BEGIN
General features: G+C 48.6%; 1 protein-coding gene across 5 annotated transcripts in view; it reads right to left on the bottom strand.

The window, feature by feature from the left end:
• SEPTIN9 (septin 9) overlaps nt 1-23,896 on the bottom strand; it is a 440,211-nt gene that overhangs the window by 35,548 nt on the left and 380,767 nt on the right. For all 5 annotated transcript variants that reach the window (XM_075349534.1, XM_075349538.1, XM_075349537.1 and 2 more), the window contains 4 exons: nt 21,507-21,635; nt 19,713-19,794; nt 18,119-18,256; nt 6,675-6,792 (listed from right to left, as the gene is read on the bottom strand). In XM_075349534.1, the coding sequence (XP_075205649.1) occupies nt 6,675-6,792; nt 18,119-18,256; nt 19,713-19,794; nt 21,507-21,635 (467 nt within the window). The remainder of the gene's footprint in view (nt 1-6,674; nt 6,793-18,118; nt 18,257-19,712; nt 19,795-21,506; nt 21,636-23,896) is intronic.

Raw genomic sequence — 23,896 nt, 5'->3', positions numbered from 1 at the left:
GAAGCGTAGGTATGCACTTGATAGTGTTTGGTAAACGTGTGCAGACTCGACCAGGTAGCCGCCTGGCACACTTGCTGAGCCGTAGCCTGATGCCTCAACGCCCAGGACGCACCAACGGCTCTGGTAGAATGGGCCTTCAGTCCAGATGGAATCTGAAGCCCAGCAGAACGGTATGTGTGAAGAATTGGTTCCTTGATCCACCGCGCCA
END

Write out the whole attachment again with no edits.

General features: G+C 48.6%; 1 protein-coding gene across 5 annotated transcripts in view; it reads right to left on the bottom strand.

The window, feature by feature from the left end:
• SEPTIN9 (septin 9) overlaps nt 1-23,896 on the bottom strand; it is a 440,211-nt gene that overhangs the window by 35,548 nt on the left and 380,767 nt on the right. For all 5 annotated transcript variants that reach the window (XM_075349534.1, XM_075349538.1, XM_075349537.1 and 2 more), the window contains 4 exons: nt 21,507-21,635; nt 19,713-19,794; nt 18,119-18,256; nt 6,675-6,792 (listed from right to left, as the gene is read on the bottom strand). In XM_075349534.1, the coding sequence (XP_075205649.1) occupies nt 6,675-6,792; nt 18,119-18,256; nt 19,713-19,794; nt 21,507-21,635 (467 nt within the window). The remainder of the gene's footprint in view (nt 1-6,674; nt 6,793-18,118; nt 18,257-19,712; nt 19,795-21,506; nt 21,636-23,896) is intronic.

Raw genomic sequence — 23,896 nt, 5'->3', positions numbered from 1 at the left:
GAAGCGTAGGTATGCACTTGATAGTGTTTGGTAAACGTGTGCAGACTCGACCAGGTAGCCGCCTGGCACACTTGCTGAGCCGTAGCCTGATGCCTCAACGCCCAGGACGCACCAACGGCTCTGGTAGAATGGGCCTTCAGTCCAGATGGAATCTGAAGCCCAGCAGAACGGTATGTGTGAAGAATTGGTTCCTTGATCCACCGCGCCA